Dzantik’i Heeni’s assistant principal, Dale Staley, said staff may not be equipped for all eventualities.
“For certain things, we may not know what to do, and we just have to dial 911 and rely on the professionals to get here as soon as they can,” Staley said.
Hall said that whatever remains to be done of the UAP training is actually a burden right now.
“We’re still in the process of training the unlicensed assistive personnel … but they have their full work schedules, and we have ours, and trying to fit in time to check them off on their skills and make sure they’ve completed their modules, you know, that’s an added duty,” said Hall.
Meanwhile, both nurses said, they are falling behind on what they have to get done.
“I have a stack of student health histories from the registration days that I haven’t even had an opportunity to begin to look through,” Hall said.
“Usually in November, the State of Alaska will be sending us an immunization requirement … and I haven’t even been able to start that or even look at that,” said Vivian, echoing Hall.
Another parent, Teresa Kesey, who has a daughter with a peanut allergy at Dzantik’i Heeni, said in an email that while she believes the middle school “is doing the best they can under the circumstances,” she is concerned about her daughter’s health and safety.
“I have always felt my kids were safe at school knowing the nurse knew them by name and face, knows their history and I felt confident in their ability to treat an anaphylactic reaction or asthma attack,” Kesey wrote. “I no longer feel that way about the middle school which my daughter attends.”
“I just know from personal experience that no school should be without a nurse,” said Rohweder matter-of-factly. “In my opinion, it’s not acceptable for the health of our kids to be on the line, so to speak, because of budget cuts.”
Staley was cautious in his assessment of the plan.
“It seems to be a little awkward, but we’re used to having a full-time nurse in all our buildings, I think,” Staley said.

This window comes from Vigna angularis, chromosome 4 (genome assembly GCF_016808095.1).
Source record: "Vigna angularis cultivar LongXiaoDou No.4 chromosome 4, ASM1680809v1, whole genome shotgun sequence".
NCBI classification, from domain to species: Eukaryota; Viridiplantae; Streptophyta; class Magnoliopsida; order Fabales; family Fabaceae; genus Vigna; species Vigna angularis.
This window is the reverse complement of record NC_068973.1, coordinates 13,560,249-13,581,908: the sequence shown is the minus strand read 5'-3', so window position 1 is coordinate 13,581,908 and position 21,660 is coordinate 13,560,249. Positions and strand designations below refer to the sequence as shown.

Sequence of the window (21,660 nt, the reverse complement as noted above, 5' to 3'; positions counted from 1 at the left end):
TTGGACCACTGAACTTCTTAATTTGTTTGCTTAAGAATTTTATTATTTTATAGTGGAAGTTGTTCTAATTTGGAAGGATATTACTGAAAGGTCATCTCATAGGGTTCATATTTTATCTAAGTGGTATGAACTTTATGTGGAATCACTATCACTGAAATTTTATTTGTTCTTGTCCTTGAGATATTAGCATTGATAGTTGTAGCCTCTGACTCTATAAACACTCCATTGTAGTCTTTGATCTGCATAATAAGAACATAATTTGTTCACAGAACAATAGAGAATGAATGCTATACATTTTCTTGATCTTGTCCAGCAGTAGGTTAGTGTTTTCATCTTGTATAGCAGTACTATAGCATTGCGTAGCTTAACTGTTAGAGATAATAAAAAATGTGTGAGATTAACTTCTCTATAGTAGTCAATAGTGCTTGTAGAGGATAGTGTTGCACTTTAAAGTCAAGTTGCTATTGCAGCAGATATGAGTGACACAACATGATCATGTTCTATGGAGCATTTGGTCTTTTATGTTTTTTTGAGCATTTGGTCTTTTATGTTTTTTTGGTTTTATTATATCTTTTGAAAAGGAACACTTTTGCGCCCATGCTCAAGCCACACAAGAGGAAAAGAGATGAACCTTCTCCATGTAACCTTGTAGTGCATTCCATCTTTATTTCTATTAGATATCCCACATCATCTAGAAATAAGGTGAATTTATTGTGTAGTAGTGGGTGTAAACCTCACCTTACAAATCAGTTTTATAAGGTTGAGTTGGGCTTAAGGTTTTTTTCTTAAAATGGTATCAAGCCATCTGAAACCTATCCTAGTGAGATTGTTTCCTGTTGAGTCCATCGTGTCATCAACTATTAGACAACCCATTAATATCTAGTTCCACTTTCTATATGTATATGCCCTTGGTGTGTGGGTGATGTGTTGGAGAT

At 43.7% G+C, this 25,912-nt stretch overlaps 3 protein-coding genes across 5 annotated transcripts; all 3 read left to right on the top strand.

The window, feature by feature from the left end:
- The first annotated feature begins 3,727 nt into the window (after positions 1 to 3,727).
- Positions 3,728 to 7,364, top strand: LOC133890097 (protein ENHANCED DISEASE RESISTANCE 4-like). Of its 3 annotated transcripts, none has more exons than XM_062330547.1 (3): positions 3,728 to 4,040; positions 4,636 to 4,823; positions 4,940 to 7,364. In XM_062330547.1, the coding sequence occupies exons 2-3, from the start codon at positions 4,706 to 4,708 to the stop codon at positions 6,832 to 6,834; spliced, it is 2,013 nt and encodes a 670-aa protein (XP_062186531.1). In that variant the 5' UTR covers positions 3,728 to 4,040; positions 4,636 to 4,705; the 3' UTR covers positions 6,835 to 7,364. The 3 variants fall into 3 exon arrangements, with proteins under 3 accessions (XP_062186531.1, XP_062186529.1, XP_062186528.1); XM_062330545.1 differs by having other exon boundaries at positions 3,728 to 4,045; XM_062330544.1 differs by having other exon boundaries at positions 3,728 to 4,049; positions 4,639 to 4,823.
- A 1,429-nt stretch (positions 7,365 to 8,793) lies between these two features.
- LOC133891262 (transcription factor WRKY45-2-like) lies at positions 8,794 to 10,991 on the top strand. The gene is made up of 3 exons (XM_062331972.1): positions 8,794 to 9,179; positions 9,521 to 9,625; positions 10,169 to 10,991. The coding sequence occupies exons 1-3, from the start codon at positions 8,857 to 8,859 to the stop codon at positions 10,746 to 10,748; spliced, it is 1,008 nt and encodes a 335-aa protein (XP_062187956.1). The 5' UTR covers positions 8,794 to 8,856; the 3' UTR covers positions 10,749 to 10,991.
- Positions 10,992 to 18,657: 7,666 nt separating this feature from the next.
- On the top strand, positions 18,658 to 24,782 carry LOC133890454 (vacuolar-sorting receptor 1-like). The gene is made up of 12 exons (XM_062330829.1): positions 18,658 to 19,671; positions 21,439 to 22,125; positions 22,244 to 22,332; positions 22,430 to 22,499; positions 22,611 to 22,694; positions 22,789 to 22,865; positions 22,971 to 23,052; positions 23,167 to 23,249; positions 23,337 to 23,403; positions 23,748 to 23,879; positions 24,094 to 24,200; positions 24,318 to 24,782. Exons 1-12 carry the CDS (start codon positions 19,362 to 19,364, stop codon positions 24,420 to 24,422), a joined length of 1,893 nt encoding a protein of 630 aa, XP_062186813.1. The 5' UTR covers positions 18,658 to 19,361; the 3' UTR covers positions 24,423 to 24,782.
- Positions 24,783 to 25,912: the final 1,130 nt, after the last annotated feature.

“Change is always difficult, and I think … kind of just the newness of it is probably the biggest challenge,” Hoyt agreed, noting that many schools elsewhere in the country do not have their own full-time nurses. Juneau Community Charter School, Montessori Borealis and Yaakoosge Daakahidi Alternate High School are among them.
Staley did express some concern about more chronic cases.
“You never know when something may happen with a kid,” said Staley. “Some students are what they call medically fragile or frail, and that can be a physical condition, a medical condition, I guess even an emotional condition. I guess we’re hoping the district will have something in place that will meet those students’ needs, and soon.”
LuAnn Powers, Auke Bay Elementary School’s nurse and the unofficial lead nurse for the district, said she has heard “horror stories” from Hall about the new system. She also worries that UAP training could lead to more cuts in the school nurse plan next year, she said.
“We just feel like our voices haven’t been heard,” Powers said.
The JSD currently has no funding to refill the two nurse positions eliminated during budget cuts, Hoyt said, though he sounded as though the district administration would like more nurses, not fewer, under ideal conditions.
“It would require additional funding from the state to be able to refill those nurses,” said Hoyt. “That would be optimum. That would be the best-case scenario.”
• Contact reporter Mark D. Miller at 523-2279 or at firstname.lastname@example.org.